Strict Genetic/Population Control—according to Jor-El, Kal’s birth is the first natural birth in centuries.  All other children are genetically mapped out ahead of time and grown in a “genesis chamber”, an external womb that is harvested at full gestation (reminding me of scenes from The Matrix).  It’s like the curse of Genesis 3:16 has been circumvented.  When General Zod was told of this “miraculous” natural birth uncontrolled by the genetic map called the “codex” he describes it as “heresy”.  So there seems to be some cultural imperative that makes such “breeding” not just undesirable but morally wrong.  Zod speaks of preserving certain bloodlines and eliminating others—so there is an artificial way to prevent any future children for a family or “house” to be born.  They get to choose who gets to have children and prevent undesireables—a form of Eugenics is at work here that we dealt with in our history and motivated people like Margaret Sanger—founder of Planned Parenthood—who viewed minorities as inferior which is why most PP facilities are in minority neighborhoods.

Genetic Determinism v. Freedom—the genetic controls determine the skills, training and life of the child.  Babies are genetically modified to be the ultimate soldiers, farmers, statesmen and scientists.  Essentially they are locked in to that role for their entire lives—there is no deviation allowed.  So if you’re a programed scientist who would rather be a farmer, tough luck.  It functions kind of like aptitude testing—some nations and even education “experts” recommend aptitude testing at various ages to determine the kind of education and “life skills” these kids receive.  After all, why set the kid up to fail with mathematics if they test out as a laborer when they are 8 years old.  Jor-El saw the limitations of this philosophy and rejected it saying, “What if a child dreamed of becoming something other than what society had intended? What if a child aspired to something greater?”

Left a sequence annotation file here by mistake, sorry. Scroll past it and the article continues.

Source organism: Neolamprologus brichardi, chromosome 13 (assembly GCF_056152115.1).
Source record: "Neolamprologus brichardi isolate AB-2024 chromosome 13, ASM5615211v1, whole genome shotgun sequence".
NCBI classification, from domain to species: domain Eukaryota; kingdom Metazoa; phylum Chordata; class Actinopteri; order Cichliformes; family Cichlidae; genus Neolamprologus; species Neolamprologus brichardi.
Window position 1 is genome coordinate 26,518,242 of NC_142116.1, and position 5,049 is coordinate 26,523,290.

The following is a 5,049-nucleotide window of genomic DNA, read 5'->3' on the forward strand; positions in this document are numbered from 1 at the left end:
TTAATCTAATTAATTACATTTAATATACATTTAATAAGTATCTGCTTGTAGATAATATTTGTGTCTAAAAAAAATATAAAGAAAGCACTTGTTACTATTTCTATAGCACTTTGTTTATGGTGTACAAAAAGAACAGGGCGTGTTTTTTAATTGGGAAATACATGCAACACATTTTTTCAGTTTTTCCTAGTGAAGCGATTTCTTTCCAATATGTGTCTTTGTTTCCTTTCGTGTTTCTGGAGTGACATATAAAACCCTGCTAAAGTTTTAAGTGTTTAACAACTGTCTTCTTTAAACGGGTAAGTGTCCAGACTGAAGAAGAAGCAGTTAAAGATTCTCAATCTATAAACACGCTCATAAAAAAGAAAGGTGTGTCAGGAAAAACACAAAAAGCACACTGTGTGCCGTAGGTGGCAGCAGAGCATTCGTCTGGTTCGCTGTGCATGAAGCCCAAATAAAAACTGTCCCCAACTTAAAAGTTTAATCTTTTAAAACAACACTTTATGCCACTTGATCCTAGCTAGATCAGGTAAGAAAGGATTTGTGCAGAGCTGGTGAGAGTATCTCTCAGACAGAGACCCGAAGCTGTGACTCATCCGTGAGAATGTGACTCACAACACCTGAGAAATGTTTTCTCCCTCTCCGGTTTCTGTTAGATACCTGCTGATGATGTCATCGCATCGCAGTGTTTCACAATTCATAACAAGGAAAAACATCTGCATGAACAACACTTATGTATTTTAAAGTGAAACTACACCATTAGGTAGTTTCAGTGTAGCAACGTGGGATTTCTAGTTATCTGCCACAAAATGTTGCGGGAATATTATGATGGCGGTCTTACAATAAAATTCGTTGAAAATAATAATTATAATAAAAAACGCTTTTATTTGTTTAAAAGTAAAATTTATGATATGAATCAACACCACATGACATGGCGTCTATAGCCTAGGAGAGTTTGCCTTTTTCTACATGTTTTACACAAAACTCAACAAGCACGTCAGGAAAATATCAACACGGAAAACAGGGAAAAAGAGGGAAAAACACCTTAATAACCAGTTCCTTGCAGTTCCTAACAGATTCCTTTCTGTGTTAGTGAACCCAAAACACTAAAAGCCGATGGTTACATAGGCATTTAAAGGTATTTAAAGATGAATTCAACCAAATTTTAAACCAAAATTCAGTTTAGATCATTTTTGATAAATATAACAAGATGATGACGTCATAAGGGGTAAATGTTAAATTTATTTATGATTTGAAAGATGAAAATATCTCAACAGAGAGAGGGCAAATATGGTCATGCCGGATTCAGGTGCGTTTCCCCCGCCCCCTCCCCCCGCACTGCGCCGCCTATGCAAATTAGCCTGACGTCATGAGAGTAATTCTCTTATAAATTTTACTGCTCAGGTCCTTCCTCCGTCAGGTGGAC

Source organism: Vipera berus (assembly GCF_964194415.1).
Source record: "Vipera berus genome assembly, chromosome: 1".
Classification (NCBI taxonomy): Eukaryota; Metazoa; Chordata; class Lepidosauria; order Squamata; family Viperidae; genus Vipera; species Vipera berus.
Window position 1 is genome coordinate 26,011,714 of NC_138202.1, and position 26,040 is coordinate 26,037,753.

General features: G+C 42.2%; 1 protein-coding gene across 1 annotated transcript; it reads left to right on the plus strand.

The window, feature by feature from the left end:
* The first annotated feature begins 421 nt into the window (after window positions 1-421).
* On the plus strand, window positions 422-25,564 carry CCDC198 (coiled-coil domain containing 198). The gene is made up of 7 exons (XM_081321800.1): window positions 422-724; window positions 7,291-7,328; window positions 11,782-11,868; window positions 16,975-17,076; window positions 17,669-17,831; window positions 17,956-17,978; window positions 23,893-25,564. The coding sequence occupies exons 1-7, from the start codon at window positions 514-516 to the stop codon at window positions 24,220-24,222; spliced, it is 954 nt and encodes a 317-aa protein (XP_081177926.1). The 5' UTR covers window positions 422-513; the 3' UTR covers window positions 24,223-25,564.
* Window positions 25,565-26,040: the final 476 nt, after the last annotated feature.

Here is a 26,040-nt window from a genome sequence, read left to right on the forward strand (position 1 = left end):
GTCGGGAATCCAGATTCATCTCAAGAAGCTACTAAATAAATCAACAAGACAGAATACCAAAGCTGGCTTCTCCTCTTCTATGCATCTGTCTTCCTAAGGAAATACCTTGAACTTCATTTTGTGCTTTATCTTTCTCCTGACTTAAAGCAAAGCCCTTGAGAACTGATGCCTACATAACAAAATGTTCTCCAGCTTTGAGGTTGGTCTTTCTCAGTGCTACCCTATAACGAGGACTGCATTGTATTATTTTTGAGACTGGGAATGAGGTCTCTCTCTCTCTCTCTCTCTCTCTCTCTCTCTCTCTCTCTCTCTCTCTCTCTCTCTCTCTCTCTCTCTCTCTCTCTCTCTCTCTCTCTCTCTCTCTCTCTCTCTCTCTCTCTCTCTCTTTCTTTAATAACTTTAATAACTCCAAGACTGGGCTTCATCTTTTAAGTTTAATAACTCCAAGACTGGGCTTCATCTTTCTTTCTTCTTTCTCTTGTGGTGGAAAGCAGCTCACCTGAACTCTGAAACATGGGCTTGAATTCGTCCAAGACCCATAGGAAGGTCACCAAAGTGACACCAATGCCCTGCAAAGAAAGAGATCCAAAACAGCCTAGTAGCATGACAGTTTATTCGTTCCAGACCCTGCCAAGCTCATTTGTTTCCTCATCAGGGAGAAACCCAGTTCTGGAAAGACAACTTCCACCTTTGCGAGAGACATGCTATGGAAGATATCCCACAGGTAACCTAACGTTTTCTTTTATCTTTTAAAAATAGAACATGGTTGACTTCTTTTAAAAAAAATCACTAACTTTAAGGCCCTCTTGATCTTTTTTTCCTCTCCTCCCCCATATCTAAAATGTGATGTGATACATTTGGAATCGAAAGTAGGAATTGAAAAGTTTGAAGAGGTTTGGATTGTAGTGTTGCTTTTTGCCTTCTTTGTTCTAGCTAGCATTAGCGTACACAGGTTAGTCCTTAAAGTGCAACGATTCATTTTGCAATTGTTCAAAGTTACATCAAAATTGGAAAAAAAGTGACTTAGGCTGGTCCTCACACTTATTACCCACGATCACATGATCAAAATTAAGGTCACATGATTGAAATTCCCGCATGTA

This was Jor-El’s dream for his son.  He didn’t want Kal-El locked in as he was.  He wanted something more for his son, as all father’s do.  Jor-El believed this locking in system was one of the greatest hindrances to the culture moving forward. Krypton had become comfortable with where they were and what they had achieved—there was little drive for greater things or things outside of the achieved box. 

But the society had locked itself into a Caste System.  There was a ruling class, warrior class, science class mentioned and presumably more.  By all indication, people were not able to change classes.  All based on their genetics.  They believed a form of Genetic Determinism—as if the sum total of a person’s ability is determined by their genetics—that they have no real freedom and no real choice.  This kind of discussion took place in the movie “Gattica” at a much slower pace but still interesting.  Deviation from the genetics was not allowed, but the unexpected events and outcomes and geniuses have a way of pushing the box.  That “it” factor that was talked about in the first rebooted Star Trek movie that attracted Captain Pike to Kirk in the first place—that willingness to leap before looking and unpredictability was something “Star Fleet has lost”.